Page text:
Submission to the Commerce Select Committee on Petitions

Ms Melissa Lee
Commerce Committee
C/- Commerce Committee Secretariat Bowen House

Parliament Buildings WELLINGTON

Friday, 1st May 2015


Dear Ms Lee,

Petition 2011/49 of Sue O’Neill and 110 others
Petition 2011/120 of Steven Crighton and 88 others
Petition 2011/121 of Tim Gibson and 368 others



1. InternetNZ appreciates being asked to provide a submission on these three petitions. We provide these comments as we are intensely interested in how New Zealanders are able to share in the benefits and uses of the Internet.

2. In today’s world, the Internet is one of the most critical elements for achieving a digitally included society. InternetNZ’s vision is for a better world through a better Internet. To achieve that, we promote the Internet’s benefits and uses and protect its potential. The growing importance of the Internet in people’s everyday lives means that the Internet is everywhere.

3. We have applauded the current Government’s investments in building out better connectivity to New Zealanders through both the Ultra Fast Broadband Initiative (UFB) and the Rural Broadband Initiative (RBI). Both of these initiatives continue to be welcomed.

4. What these petitions show is that there clearly remains work to be done. InternetNZ agrees that while both the UFB and RBI are great leaps forward, we have consistently said that they are not the end of history either; that we need to continue to discuss what connectivity requirements we need as a nation to best derive the economic and social benefits of the Internet, and to share those benefits across New Zealand as a whole.

Questions about the current RBI solution for Rural New Zealand

5. We note the submission to the Committee from the Minister for Communications, and note in that submission that the areas that these petitions concern are, or are to be, covered in part by different components of the RBI programme of work.

6. That these petitioners have been motivated to write a petition to this Committee indicates that either they are not satisfied with the outcomes that have already been delivered through the RBI; OR that they are unclear or unsatisfied with the timeframes through which these outcomes are being provided. Whichever of these is the correct answer, there is clearly expectations in these communities that are not yet being met.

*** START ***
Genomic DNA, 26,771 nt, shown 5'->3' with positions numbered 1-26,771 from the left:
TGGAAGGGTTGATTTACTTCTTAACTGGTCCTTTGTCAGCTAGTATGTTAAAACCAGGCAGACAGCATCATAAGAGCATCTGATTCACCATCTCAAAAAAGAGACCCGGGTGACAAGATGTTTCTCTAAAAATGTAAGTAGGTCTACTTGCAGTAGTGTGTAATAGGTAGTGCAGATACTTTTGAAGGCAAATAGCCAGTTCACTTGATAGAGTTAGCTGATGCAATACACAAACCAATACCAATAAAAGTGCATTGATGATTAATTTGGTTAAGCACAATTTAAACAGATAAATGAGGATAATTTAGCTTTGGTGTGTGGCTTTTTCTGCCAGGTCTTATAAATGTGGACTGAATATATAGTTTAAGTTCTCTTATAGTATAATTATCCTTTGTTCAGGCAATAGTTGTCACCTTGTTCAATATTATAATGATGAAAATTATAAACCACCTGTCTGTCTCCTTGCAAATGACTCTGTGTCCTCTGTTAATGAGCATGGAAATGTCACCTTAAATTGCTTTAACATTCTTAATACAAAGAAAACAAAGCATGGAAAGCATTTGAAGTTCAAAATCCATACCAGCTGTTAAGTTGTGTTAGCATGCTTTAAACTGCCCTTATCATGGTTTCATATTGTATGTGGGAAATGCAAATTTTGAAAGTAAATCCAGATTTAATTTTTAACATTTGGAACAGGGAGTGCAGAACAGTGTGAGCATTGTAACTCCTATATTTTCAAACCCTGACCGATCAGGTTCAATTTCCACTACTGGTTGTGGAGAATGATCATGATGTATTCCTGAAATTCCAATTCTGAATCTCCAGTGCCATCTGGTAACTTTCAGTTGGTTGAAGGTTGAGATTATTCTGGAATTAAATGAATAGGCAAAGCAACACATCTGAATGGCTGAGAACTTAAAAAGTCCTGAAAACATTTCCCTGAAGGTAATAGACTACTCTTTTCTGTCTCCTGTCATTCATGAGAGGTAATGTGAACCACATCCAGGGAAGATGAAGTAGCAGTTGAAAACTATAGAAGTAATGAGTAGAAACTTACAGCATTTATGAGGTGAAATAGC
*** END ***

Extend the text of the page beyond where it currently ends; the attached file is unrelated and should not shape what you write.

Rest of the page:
7. We see the opportunity here for more to be done to communicate to these communities what they can expect, when from the providers that have committed to these RBI rollouts. It has been now over four years since the original commitments were made, and while the timings for delivery may be in accordance with the commitments made by the RBI parties, we can certainly see how patience may have worn out in these areas.

8. If, however, these petitioners are motivated not by a lack of clarity but by a lack of satisfaction, then we see a different requirement. This could call for a verification of the commitments made as part of the RBI delivery, to ensure that whichever provider responsible is delivering to the expectations that were set. Have the committed timeframes for the RBI rollouts been met? Is the minimum speed commitment of 5Mbps also being met?

9. For these petitioners, and indeed all rural New Zealanders, to receive such verification and assurance would be positive for all parties involved in the RBI.

There are alternatives

10. InternetNZ has also been active on producing advice on how communities can improve broadband themselves, and in surveying other options for connectivity.

11. We partnered with Digital Development Associates to produce a resource called “Hills Holes and Poles – Uncovering the Secrets of Better Rural Broadband”. This information is available at

12. In this work, we have surveyed a number of community-led alternatives to Internet infrastructure provision – what has made these successful, how they are run and how other communities may be able to replicate their successes.

13. The key to this is finding a party that can provide the infrastructure expertise necessary to make this work. There are a range of smaller, wireless providers that may be able to work with communities like these petitioners’ to provide better connectivity solutions than those which are being delivered through the RBI.

14. We would be happy to work with these communities and to help investigate what options may be available in this regard, if they so desired.


We are happy to appear before the Committee to speak to this submission if it would benefit your deliberations on this matter.



Andrew Cushen
Work Programme Director